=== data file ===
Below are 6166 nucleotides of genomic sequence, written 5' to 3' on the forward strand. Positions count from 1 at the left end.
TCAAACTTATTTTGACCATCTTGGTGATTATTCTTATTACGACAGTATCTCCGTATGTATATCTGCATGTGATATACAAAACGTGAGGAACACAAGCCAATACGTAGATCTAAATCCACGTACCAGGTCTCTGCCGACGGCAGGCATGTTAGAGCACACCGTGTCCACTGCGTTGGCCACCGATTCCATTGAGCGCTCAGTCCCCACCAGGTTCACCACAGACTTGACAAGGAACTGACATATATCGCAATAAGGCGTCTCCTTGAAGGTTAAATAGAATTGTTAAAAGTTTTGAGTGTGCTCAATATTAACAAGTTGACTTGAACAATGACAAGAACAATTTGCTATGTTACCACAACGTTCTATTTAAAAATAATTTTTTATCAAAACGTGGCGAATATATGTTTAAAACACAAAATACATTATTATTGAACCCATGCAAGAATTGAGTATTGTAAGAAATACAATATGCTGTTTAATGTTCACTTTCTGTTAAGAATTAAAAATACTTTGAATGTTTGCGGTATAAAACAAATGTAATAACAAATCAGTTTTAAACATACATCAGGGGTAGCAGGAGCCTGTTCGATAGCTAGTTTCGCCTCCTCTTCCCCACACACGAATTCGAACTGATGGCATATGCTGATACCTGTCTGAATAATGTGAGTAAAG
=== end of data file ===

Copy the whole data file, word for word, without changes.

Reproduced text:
Below are 6166 nucleotides of genomic sequence, written 5' to 3' on the forward strand. Positions count from 1 at the left end.
TCAAACTTATTTTGACCATCTTGGTGATTATTCTTATTACGACAGTATCTCCGTATGTATATCTGCATGTGATATACAAAACGTGAGGAACACAAGCCAATACGTAGATCTAAATCCACGTACCAGGTCTCTGCCGACGGCAGGCATGTTAGAGCACACCGTGTCCACTGCGTTGGCCACCGATTCCATTGAGCGCTCAGTCCCCACCAGGTTCACCACAGACTTGACAAGGAACTGACATATATCGCAATAAGGCGTCTCCTTGAAGGTTAAATAGAATTGTTAAAAGTTTTGAGTGTGCTCAATATTAACAAGTTGACTTGAACAATGACAAGAACAATTTGCTATGTTACCACAACGTTCTATTTAAAAATAATTTTTTATCAAAACGTGGCGAATATATGTTTAAAACACAAAATACATTATTATTGAACCCATGCAAGAATTGAGTATTGTAAGAAATACAATATGCTGTTTAATGTTCACTTTCTGTTAAGAATTAAAAATACTTTGAATGTTTGCGGTATAAAACAAATGTAATAACAAATCAGTTTTAAACATACATCAGGGGTAGCAGGAGCCTGTTCGATAGCTAGTTTCGCCTCCTCTTCCCCACACACGAATTCGAACTGATGGCATATGCTGATACCTGTCTGAATAATGTGAGTAAAG